UK teacher wants to work in CA
January 21, 2009 1:31 PM   Subscribe

I'm a secondary physics teacher in the UK and would like to teach in California for a year or more from September 09. What do I need to do?

I have Qualified Teacher Status and I've completed my NQT year. I've taught full time for a total of three years and am now Head of Physics and in charge of developing e-learning at my London school. Ideally I'd like to live in the San Francisco Bay area.

I started teaching through Teach First, which is based on Teach for America. I know several TFA alumni have made the transition this way.

I don't mind what sort of school I teach in, and accept that it's not likely I'll be able to find a similar management position over there. I really want to experience a new country, and that area holds a big draw for me (geek community, TechShop, woo!).

I'm a good teacher with a strong record of helping challenging kids succeed, just need advice on the processes and checks needed, and how to get a job over there!

Thanks in advance.
posted by bullox to Education (4 answers total) 1 user marked this as a favorite
Private schools (the equivalent of British public schools) are probably going to be your best bet, because they tend not to require specialized teaching certifications. Here's a list of over 700 private schools in the Bay Area.

For Teach for America, you have to be a citizen or permanent resident, so that's out.

Physics is a good field to be in, as there is a chronic shortage of science teachers. Also, some public (state) schools are recruiting teachers from abroad, but again, you might run into certification problems.

Services such as the Southern Teachers Agency abound here; I don't know offhand of a CA equivalent, but STA wouldn't be a bad place to look if you're willing to explore beyond the Bay Area.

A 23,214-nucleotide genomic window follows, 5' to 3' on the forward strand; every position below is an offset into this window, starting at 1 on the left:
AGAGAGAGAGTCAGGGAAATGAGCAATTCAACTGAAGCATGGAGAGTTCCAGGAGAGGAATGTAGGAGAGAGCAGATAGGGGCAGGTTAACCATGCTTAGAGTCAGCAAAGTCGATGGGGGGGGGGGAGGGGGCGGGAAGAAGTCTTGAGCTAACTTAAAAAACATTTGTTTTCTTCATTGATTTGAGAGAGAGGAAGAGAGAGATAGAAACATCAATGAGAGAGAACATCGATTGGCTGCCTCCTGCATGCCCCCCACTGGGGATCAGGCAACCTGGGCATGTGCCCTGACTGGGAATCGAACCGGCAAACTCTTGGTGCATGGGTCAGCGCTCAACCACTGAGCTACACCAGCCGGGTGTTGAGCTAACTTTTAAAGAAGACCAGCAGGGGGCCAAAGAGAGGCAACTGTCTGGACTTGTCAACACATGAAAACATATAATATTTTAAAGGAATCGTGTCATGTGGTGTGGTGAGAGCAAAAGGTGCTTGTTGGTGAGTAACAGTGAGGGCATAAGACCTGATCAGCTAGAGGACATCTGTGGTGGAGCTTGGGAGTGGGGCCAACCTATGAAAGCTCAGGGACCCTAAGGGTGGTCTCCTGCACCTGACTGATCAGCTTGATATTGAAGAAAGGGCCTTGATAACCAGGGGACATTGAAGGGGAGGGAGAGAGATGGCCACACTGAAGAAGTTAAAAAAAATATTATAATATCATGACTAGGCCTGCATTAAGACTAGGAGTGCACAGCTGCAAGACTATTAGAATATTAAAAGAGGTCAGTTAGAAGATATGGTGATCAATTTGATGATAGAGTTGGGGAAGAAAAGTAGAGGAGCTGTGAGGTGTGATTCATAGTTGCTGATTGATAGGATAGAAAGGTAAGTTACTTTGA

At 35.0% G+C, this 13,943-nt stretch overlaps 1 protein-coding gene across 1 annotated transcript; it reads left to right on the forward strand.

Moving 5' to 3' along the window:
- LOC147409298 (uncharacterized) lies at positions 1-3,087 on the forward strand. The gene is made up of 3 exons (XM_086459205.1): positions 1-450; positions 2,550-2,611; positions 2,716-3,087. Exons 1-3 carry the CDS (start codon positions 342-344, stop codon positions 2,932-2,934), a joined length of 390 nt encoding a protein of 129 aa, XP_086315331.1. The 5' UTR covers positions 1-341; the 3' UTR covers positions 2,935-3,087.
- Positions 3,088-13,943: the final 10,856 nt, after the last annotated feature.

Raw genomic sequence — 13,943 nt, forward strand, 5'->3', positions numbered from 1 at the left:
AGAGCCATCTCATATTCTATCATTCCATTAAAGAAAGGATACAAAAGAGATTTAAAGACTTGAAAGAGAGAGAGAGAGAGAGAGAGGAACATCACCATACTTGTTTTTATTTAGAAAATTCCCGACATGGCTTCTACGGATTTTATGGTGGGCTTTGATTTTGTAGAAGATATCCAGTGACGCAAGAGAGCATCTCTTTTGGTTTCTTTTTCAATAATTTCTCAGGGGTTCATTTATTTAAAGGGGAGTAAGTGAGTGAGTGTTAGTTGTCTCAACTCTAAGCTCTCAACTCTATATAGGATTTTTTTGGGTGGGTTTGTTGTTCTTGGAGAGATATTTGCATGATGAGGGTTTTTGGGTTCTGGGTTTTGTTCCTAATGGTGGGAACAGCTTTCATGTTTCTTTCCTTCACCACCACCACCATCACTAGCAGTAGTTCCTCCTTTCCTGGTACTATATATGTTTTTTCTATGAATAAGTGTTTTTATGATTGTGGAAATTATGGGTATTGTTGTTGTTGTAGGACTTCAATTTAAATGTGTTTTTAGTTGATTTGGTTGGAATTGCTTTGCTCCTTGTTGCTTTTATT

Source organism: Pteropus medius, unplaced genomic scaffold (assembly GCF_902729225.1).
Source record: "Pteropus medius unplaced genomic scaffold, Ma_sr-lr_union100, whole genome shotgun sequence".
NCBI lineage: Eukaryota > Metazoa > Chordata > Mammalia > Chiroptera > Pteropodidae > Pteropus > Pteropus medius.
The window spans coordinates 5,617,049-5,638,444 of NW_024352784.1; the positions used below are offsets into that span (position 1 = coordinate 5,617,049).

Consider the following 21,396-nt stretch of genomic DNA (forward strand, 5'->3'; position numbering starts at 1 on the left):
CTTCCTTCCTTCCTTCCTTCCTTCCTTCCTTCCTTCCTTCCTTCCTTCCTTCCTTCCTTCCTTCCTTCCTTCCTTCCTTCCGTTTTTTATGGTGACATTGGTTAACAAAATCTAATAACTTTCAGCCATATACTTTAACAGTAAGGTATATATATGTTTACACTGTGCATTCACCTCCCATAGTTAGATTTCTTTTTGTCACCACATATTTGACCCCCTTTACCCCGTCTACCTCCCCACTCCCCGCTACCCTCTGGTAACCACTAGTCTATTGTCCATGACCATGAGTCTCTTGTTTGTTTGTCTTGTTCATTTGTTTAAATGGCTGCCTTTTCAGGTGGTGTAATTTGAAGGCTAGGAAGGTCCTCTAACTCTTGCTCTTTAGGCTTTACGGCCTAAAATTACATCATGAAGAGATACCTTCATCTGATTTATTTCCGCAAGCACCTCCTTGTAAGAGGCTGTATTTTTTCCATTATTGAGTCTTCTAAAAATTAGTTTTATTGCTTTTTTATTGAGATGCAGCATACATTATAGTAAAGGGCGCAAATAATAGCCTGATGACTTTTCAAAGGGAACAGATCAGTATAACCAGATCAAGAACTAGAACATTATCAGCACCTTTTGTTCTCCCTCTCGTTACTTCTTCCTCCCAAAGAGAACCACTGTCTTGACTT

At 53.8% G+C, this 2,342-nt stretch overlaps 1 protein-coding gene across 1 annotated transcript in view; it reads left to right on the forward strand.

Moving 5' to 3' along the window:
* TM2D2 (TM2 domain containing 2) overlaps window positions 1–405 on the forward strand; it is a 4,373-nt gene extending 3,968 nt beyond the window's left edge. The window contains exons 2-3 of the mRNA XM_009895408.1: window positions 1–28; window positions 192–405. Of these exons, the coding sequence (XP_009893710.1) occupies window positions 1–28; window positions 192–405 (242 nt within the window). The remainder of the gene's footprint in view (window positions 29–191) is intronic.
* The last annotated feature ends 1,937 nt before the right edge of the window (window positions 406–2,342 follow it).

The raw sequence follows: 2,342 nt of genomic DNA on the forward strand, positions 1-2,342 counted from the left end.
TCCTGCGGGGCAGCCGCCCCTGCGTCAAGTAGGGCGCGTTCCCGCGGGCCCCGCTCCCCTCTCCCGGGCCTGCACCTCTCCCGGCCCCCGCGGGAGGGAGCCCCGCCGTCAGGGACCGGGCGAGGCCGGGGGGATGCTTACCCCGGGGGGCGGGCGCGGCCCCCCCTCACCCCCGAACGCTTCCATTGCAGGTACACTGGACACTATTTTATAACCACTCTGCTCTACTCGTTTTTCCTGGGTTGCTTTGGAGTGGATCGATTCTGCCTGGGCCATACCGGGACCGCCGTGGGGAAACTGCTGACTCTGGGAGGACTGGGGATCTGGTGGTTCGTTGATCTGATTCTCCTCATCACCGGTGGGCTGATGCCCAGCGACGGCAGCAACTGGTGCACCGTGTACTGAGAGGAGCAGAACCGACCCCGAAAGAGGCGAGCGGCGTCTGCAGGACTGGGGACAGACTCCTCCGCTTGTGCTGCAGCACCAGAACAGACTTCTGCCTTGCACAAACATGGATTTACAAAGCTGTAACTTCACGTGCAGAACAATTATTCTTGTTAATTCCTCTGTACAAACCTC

posted by charmcityblues at 1:42 PM on January 21, 2009

Charmcity is right on most counts. I teach in the public schools in the bay area, and you will have fewer hoops through which to jump by investigating private schools. I will add that all of California public schools are suffering from the state's budget crisis. Many districts are looking at layoffs. This may make the private sector more competitive for you. You are wise to start your job search in earnest right now, even though most schools will not be seriously evaluating their needs until mid-March.

Should you want to pursue teaching in the public sector, here is a list of SF bay area Public school districts.

And here is a link to requirements for those with 'out of country' training.
posted by TDIpod at 8:08 PM on January 21, 2009

Teaching exchange? you probably won't get to pick where you go, though there might be a california specific one somewhere.
posted by kjs4 at 9:05 PM on January 21, 2009

Thanks to charmcityblues and TDIpod - that's just what I needed, especially the credentials part. Sounds like the private schools option will be more likely, although my principles will probably lead me back to the public sector pretty fast!

kjs4, thanks for the link but the deadline for this year was last December, and I'm looking to leave my current school so they're not going to be up for the hassle of a return exchange. Thanks anyway.
posted by bullox at 2:27 PM on January 22, 2009

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